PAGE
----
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» December 20, 2006 «
The final pre-holiday shipment of California-grown cut flowers to East Coast markets leaves by air today (Wednesday). Demand for flowers surges at Christmastime. It's the third heaviest demand period for cut flowers but, with plant sales figured in, Christmas is the biggest day of the year. Poinsettias are the top-selling plant, and mixed bouquets lead flower sales. With their final Christmas flowers sent, farmers now turn their full attention to Valentine's Day.
Nursery operators around California work to protect their plants from cold weather. Greenhouse owners often rely on natural gas to keep buildings and plants warm. Most have updated their greenhouses to use heat as efficiently as possible. Nursery operators cover outside plants with cloth or other materials to keep them from freezing. Some growers pump hot water through buried pipes near plant roots to keep them warm on chilly nights.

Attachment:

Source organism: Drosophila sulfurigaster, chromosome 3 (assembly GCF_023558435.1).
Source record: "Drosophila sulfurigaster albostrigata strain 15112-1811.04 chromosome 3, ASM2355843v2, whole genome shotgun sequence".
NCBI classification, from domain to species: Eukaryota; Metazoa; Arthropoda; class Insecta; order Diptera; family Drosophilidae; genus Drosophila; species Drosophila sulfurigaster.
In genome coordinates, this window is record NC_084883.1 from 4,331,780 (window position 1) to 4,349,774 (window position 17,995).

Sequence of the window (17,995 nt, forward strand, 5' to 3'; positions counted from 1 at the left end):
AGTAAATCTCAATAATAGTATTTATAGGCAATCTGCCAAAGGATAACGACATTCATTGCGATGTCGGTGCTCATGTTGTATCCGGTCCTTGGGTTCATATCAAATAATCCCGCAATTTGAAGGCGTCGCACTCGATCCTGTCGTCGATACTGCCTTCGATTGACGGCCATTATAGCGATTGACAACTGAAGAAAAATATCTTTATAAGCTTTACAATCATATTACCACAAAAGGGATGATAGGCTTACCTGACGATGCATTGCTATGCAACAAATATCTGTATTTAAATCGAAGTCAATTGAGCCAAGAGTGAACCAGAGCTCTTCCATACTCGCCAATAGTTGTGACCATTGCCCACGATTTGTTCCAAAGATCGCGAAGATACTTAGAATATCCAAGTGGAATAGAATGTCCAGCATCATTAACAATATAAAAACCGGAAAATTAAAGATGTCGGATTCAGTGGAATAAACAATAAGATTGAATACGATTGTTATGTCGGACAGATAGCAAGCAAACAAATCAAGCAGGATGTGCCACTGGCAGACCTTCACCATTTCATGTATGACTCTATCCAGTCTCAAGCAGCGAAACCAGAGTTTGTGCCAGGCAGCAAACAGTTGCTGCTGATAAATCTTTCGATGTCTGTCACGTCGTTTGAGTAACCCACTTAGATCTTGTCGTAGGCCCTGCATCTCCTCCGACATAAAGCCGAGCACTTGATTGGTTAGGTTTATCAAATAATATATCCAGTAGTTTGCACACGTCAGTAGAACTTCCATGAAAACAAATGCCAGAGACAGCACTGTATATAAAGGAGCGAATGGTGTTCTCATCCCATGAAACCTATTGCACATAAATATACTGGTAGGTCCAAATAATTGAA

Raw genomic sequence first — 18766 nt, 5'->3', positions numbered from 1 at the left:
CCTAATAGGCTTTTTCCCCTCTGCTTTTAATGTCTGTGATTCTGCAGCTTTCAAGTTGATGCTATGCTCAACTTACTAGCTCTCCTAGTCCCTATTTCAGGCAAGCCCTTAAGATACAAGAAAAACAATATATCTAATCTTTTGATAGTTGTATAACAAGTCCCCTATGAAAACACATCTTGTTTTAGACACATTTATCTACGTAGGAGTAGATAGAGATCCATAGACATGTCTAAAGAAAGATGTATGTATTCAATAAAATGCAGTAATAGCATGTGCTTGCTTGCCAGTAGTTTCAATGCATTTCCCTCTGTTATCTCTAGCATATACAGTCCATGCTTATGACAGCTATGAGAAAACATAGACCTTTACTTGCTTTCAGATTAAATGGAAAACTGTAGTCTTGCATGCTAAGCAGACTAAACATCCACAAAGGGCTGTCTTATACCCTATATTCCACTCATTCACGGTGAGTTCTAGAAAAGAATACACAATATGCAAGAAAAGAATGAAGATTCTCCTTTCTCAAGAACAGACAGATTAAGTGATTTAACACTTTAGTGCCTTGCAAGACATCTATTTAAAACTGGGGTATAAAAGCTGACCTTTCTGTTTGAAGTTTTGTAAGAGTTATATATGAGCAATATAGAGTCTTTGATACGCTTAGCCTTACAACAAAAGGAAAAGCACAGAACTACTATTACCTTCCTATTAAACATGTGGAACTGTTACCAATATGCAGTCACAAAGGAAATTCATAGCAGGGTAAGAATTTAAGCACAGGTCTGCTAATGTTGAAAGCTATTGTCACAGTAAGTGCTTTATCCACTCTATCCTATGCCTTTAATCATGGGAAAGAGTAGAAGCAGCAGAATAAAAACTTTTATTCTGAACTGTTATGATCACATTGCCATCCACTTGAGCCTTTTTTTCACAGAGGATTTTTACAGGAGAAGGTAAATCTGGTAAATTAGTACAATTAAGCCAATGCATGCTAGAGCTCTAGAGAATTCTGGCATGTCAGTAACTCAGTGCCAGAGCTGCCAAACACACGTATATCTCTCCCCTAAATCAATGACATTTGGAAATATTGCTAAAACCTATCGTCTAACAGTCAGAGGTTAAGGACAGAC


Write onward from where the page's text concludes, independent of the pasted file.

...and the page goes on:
Chilly nights bring cheer to cherry farmers. The California Cherry Advisory Board says frosty November and December weather causes trees to go dormant. Cherries and other deciduous trees depend on chilling during the off-season to prompt a strong bloom in the spring. Consumers will find ripe cherries in supermarkets in time for Christmas, in the form of imports from Chile. California-grown cherries will be available again next May.
Diesel fuel prices in California have eased, partially, from a sharp increase earlier in the month. The California Energy Commission says diesel fuel prices dropped an average of 5 cents a gallon this week. That follows a 15-cent hike the week before, linked to short supplies of the fuel in all Western states. The average price is now $2.92 a gallon. Gasoline prices, meanwhile, have jumped in recent days.Top